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The impact of reactive mass vaccination campaigns on measles outbreaks in the Katanga region, Democratic Republic of CongoFunk, S; Takahashi, S; Hellewell, J; Gadroen, K; Carrion-Martin, I; van Lenthe, M; Rivette, K; Dietrich, S; Edmunds, WJ; Siddiqui, MR; et al. (2019-08-17)The Katanga region in the Democratic Republic of Congo (DRC) has been struck by repeated epidemics of measles, with large outbreaks occurring in 2010–13 and 2015. In many of the affected health zones, reactive mass vaccination campaigns were conducted in response to the outbreaks. Here, we attempted to determine how effective the vaccination campaigns in 2015 were in curtailing the ongoing outbreak. We further sought to establish whether the risk of large measles outbreaks in different health zones could have been determined in advance to help prioritise areas for vaccination campaign and speed up the response. In doing so, we first attempted to identify factors that could have been used in 2015 to predict in which health zones the greatest outbreaks would occur. Administrative vaccination coverage was not a good predictor of the size of outbreaks in different health zones. Vaccination coverage derived from surveys, on the other hand, appeared to give more reliable estimates of health zones of low vaccination coverage and, consequently, large outbreaks. On a coarser geographical scale, the provinces most affected in 2015 could be predicted from the outbreak sizes in 2010–13. This, combined with the fact that the vast majority of reported cases were in under-5 year olds, would suggest that there are systematic issues of undervaccination. If this was to continue, outbreaks would be expected to continue to occur in the affected health zones at regular intervals, mostly concentrated in under-5 year olds. We further used a model of measles transmission to estimate the impact of the vaccination campaigns, by first fitting a model to the data including the campaigns and then re-running this without vaccination. We estimated the reactive campaigns to have reduced the size of the overall outbreak by approximately 21,000 (IQR: 16,000–27,000; 95% CI: 8300–38,000) cases. There was considerable heterogeneity in the impact of campaigns, with campaigns started earlier after the start of an outbreak being more impactful. Taken together, these findings suggest that while a strong routine vaccination regime remains the most effective means of measles control, it might be possible to improve the effectiveness of reactive campaigns by considering predictive factors to trigger a more targeted vaccination response.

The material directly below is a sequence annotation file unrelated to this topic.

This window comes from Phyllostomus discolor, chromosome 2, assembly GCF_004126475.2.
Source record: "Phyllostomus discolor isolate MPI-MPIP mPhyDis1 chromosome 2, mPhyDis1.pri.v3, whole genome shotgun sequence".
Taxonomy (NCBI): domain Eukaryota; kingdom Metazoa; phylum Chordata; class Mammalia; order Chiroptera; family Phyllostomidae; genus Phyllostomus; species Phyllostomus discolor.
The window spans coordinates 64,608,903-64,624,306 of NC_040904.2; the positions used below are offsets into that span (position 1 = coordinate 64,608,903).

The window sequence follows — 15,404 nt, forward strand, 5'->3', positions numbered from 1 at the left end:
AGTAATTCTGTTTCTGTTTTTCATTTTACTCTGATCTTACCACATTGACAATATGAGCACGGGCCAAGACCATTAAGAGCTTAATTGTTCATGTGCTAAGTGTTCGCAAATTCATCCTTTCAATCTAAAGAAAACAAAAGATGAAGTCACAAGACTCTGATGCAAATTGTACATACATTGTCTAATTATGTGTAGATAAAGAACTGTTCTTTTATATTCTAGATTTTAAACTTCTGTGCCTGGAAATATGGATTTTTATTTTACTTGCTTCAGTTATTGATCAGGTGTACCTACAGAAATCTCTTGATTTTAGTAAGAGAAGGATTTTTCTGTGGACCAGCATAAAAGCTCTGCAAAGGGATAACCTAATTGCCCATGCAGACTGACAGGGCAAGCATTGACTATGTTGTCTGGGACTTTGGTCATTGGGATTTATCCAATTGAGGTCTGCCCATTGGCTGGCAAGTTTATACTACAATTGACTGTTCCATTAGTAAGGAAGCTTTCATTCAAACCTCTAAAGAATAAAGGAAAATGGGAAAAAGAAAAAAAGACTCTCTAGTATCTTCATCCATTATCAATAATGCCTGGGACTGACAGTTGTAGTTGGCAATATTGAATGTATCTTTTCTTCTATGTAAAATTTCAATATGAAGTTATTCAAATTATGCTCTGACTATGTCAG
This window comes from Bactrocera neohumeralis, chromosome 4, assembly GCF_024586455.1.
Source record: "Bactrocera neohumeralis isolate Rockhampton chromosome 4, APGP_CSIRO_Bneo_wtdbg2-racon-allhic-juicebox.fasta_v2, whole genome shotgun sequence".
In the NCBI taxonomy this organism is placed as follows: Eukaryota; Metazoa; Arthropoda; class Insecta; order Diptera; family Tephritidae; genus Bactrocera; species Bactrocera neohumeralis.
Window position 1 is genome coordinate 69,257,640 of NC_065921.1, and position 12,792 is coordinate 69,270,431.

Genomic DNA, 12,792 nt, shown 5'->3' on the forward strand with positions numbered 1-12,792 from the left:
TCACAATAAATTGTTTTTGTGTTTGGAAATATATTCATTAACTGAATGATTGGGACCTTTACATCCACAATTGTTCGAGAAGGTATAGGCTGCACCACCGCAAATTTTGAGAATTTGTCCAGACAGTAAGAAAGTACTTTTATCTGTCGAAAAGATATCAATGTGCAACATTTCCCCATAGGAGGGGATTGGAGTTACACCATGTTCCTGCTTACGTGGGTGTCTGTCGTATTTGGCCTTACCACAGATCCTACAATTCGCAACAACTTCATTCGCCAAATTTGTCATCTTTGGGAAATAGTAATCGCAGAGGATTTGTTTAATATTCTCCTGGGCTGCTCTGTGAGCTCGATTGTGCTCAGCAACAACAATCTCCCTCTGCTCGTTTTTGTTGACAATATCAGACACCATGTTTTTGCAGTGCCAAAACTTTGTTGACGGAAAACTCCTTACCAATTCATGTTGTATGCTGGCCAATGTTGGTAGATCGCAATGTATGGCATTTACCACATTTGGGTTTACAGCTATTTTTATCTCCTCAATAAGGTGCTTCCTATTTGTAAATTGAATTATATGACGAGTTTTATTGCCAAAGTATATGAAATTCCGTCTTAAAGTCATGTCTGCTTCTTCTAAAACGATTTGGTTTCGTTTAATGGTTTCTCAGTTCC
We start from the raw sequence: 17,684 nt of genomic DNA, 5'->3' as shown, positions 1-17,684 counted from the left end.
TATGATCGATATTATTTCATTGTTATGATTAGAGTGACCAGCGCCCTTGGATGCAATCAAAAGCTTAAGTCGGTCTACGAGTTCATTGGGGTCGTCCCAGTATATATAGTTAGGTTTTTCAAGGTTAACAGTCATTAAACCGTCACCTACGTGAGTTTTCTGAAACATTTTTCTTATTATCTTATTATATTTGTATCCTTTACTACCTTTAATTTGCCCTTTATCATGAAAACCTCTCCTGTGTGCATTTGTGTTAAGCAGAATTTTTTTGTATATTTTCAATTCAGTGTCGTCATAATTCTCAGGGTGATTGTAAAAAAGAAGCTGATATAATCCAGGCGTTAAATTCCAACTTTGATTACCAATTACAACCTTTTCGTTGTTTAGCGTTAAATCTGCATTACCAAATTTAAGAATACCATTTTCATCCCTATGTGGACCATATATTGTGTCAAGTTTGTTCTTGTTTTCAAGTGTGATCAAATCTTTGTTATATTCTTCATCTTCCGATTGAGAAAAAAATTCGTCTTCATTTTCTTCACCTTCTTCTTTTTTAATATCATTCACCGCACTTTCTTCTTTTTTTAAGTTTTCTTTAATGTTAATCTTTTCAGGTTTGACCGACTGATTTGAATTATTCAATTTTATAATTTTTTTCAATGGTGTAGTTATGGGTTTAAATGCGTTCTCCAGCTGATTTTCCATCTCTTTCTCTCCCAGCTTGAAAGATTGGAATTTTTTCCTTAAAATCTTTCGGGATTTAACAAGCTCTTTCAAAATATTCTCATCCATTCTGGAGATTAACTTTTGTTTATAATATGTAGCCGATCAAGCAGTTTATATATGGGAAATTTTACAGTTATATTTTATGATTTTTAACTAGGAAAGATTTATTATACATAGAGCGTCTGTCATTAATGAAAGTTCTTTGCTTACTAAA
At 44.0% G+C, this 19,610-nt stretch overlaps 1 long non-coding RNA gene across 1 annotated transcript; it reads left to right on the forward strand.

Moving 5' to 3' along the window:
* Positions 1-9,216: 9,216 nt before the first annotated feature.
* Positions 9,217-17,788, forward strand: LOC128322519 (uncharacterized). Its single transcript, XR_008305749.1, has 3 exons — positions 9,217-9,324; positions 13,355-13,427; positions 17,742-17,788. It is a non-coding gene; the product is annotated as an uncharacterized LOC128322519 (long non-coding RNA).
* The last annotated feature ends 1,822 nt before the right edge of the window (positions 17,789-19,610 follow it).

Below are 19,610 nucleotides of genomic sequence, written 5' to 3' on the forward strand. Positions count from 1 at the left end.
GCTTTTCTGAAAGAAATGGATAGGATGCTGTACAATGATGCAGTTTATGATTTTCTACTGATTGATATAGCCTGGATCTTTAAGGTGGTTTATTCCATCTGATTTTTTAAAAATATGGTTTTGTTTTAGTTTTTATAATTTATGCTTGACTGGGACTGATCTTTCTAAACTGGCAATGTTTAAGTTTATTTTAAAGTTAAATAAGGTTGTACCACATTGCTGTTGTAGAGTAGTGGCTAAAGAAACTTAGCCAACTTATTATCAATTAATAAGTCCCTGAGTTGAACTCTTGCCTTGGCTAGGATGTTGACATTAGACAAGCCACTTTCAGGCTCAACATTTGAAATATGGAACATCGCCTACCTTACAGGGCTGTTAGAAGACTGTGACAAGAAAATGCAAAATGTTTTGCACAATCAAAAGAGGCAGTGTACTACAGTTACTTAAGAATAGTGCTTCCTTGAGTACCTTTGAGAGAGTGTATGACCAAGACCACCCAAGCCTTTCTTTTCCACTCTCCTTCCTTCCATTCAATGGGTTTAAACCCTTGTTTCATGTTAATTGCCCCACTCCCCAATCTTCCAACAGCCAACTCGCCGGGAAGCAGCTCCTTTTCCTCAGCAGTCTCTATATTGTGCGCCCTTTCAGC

Pneumococcal conjugate vaccine use during humanitarian crisesvan Zandvoort, K; Checchi, F; Diggle, E; Eggo, RM; Gadroen, K; Mulholland, K; McGowan, CR; le Polain de Waroux, O; Rao, VB; Satzke, C; et al. (Elsevier, 2019-09-24)Streptococcus pneumoniae is a common human commensal that causes a sizeable part of the overall childhood mortality in low income settings. Populations affected by humanitarian crises are at especially high risk, because a multitude of risk factors that are enhanced during crises increase pneumococcal transmission and disease severity. Pneumococcal conjugate vaccines (PCVs) provide effective protection and have been introduced into the majority of routine childhood immunisation programmes globally, though several barriers have hitherto limited their uptake during humanitarian crises. When PCV coverage cannot be sustained during crises or when PCV has not been part of routine programmes, mass vaccination campaigns offer a quick acting and programmatically feasible bridging solution until services can be restored. However, we currently face a paucity of evidence on which to base the structure of such campaigns. We believe that, now that PCV can be procured at a substantially reduced price through the Humanitarian Mechanism, this lack of information is a remaining hurdle to PCV use in humanitarian crises. Considering the difficulties in conducting research in crises, we propose an evidence generation pathway consisting of primary data collection in combination with mathematical modelling followed by quasi-experimental evaluation of a PCV intervention, which can inform on optimal vaccination strategies that consider age targeting, dosing regimens and impact duration.